UK:Ford to contribute $1.5bn to healthcare fund
Ford to contribute $1.5bn to healthcare fund
By James Mackintosh in London
Ford will shortly contribute $1.5bn to its healthcare fund as the US carmaker begins setting aside part of its cash pile to cover long-term liabilities including its pension deficit and debt.
The move demonstrates renewed confidence at the company, which beat its own profit forecasts again in the second quarter and raised its full year target for the third time.
However, the core business of building and selling cars continues to struggle, with a fall back into loss in the three months to the end of June thanks to a $120m charge against its investment in Ballard, a Canadian hydrogen power specialist.
Ford, like local rival General Motors, has been fighting to attain reasonable profits in the face of tens of billions of dollars of liabilities for pensions and healthcare, not faced by Japanese and European rivals.
Bill Ford, chairman and chief executive, said: "I am pleased that we continue to make solid progress in this extremely competitive environment. Although the remainder of the year includes many challenges, we'll generate lots of excitement with the introduction of new products."
The near-tripled net income of $1.2bn in the second quarter came mainly from Ford Credit, the finance arm, which benefited from low bad debts and rising used car prices.
In slides released ahead of a conference call the company said it will put $1.5bn into its long-term healthcare fund this month.
It said: "A portion of existing cash reserves [will] be deployed to address longer-term liabilities - pension and heathcare funding, and debt retirement."
Ford's healthcare liabilities rose $2bn last year to $32.4bn, and it expects medical costs to rise 9 per cent this year.
The contributions come as the company has secured a new bank facility to cover expenses when factories are closed for summer and Christmas holidays, reducing the need for a cash pile to be maintained in the automotive operations.
At the end of June the automotive operations had $26.8bn of cash and short-term investments, a rise of $300m in the quarter.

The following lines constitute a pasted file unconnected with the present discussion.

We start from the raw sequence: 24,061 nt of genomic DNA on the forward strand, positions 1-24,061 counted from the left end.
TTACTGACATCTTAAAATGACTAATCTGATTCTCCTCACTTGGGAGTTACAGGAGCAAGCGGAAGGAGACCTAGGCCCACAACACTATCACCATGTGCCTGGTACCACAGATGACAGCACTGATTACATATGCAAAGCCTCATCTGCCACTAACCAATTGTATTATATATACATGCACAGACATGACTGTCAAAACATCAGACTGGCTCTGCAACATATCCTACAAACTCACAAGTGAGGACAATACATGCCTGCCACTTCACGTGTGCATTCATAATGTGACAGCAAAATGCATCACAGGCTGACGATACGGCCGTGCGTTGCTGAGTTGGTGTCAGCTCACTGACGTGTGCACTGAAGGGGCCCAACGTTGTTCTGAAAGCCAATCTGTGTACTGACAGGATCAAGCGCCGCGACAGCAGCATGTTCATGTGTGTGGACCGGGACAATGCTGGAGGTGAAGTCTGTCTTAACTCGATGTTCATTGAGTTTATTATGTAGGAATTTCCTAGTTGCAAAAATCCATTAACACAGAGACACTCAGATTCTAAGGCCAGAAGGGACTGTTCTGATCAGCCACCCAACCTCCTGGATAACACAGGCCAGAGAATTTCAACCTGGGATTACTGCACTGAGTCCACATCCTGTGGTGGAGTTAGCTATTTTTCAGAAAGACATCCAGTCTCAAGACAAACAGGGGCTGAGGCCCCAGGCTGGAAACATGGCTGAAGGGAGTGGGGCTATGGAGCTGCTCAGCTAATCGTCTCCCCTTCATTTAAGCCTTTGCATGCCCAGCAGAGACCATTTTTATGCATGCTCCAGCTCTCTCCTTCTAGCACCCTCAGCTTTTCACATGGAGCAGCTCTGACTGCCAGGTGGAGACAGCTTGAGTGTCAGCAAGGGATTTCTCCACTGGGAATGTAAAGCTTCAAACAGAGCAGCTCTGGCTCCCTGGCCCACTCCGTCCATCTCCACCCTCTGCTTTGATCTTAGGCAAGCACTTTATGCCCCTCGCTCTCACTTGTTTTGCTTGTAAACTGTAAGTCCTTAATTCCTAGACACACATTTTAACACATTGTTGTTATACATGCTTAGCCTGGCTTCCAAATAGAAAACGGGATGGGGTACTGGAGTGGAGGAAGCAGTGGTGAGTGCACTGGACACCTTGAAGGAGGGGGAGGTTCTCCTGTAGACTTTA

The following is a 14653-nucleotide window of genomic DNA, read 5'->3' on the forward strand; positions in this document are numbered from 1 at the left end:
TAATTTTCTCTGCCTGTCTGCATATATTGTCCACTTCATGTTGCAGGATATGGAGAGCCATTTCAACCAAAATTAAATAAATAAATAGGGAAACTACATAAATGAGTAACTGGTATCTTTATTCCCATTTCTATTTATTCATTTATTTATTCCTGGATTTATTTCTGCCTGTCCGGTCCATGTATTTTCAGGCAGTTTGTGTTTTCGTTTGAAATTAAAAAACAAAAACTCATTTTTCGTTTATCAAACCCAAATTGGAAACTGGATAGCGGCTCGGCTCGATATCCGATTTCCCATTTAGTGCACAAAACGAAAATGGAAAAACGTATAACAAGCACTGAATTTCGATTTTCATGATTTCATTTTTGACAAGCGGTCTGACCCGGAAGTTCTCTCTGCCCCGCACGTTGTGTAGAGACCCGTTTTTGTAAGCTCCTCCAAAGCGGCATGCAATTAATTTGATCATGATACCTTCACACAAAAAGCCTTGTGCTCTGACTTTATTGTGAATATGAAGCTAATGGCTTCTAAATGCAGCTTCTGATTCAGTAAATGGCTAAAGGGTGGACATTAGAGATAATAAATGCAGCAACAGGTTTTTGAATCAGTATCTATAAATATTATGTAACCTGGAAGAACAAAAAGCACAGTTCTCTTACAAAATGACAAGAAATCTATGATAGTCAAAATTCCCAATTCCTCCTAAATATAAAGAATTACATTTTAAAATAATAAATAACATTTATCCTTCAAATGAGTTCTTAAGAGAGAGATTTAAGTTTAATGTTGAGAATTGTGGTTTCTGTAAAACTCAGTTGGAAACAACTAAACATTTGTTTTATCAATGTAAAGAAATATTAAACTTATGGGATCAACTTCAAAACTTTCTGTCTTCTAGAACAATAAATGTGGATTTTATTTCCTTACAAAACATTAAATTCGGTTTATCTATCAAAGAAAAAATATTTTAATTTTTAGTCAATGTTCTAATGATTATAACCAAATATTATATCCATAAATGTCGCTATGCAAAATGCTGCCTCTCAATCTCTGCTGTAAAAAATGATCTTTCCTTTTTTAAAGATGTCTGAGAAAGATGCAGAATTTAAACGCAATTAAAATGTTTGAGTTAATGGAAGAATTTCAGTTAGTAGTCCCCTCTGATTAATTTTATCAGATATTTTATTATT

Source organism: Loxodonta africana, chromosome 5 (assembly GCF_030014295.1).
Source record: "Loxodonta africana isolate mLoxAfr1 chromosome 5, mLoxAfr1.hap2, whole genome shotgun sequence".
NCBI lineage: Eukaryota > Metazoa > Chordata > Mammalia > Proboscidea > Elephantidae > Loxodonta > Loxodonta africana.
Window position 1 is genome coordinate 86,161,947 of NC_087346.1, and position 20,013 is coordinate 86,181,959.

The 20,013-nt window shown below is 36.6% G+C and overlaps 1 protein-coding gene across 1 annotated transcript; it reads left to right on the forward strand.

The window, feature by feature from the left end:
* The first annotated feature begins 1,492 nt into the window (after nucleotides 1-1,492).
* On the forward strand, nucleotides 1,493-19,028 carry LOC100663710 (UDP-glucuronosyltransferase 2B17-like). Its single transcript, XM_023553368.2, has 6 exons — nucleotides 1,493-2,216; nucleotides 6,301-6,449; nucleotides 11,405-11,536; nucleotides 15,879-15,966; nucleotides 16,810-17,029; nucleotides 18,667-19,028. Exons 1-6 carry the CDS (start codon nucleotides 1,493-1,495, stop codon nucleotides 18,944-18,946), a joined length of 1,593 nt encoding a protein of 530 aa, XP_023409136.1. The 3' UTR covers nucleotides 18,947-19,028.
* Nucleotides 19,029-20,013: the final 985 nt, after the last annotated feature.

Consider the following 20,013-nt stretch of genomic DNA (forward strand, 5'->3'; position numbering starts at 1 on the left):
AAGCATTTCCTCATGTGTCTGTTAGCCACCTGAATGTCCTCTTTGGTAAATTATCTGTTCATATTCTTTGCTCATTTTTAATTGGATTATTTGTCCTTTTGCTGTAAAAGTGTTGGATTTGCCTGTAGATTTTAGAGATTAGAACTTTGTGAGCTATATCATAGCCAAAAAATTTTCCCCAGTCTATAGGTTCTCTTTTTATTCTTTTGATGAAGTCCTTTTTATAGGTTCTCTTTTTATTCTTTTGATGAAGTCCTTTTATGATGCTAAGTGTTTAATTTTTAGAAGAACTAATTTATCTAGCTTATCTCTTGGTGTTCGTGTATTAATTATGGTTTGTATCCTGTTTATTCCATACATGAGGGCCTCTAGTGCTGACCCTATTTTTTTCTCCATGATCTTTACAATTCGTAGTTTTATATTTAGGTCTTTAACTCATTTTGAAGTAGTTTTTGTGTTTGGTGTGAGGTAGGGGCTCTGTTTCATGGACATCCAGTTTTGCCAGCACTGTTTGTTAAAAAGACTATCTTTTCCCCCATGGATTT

The company's strategy of sacrificing North American sales in order to avoid further heavy discounting appeared to have worked, with pre-tax profits in the region rising $10m to $455m before special items.
Net prices rose 1.2 per cent, while customer willingness to buy more expensive - and profitable - cars and trucks led the average revenue per vehicle to rise $756 to $21,833. This was achieved in part by cutting out less profitable fleet and rental sales, where the company lost more market share than the 1.2 percentage points it lost overall.
In Europe, an aggressive programme of job losses, combined with rising sales, boosted pre-tax profits to $211m before the $20m cost of layoffs and early retirement.
But the UK-based Premier Automotive Group, which includes Jaguar, Volvo, Aston Martin and Land Rover, lost $362m as its exports to the US were hammered by the weak dollar, buyers bought cheaper vehicles and strong competition pushed down prices. The division has already begun to shift sales away from the US to Europe in an attempt to cope with the low value of the dollar. Ford said exchange rates cost it $200m compared with last year, but did not divide this up by region.
The company predicted full-year earnings of $1.80-$1.90 per share from continuing operations before one-off costs, which it estimated at 8 cents per share.
In January the company forecast earnings at just $1.20-$1.30 per share, but in the first half of the year Ford Credit has already come close to meeting its expected full year pre-tax profits of $2.6bn-$2.7bn.
My first car was a 67 Mustang Coupe, 2nd one was a 67 Cougar XR-7, 3rd one was a 66 Mustang Coupe. Why did I get rid of these cars for ? I know why, because I'm stupid, stupid, stupid.
My next Ford.....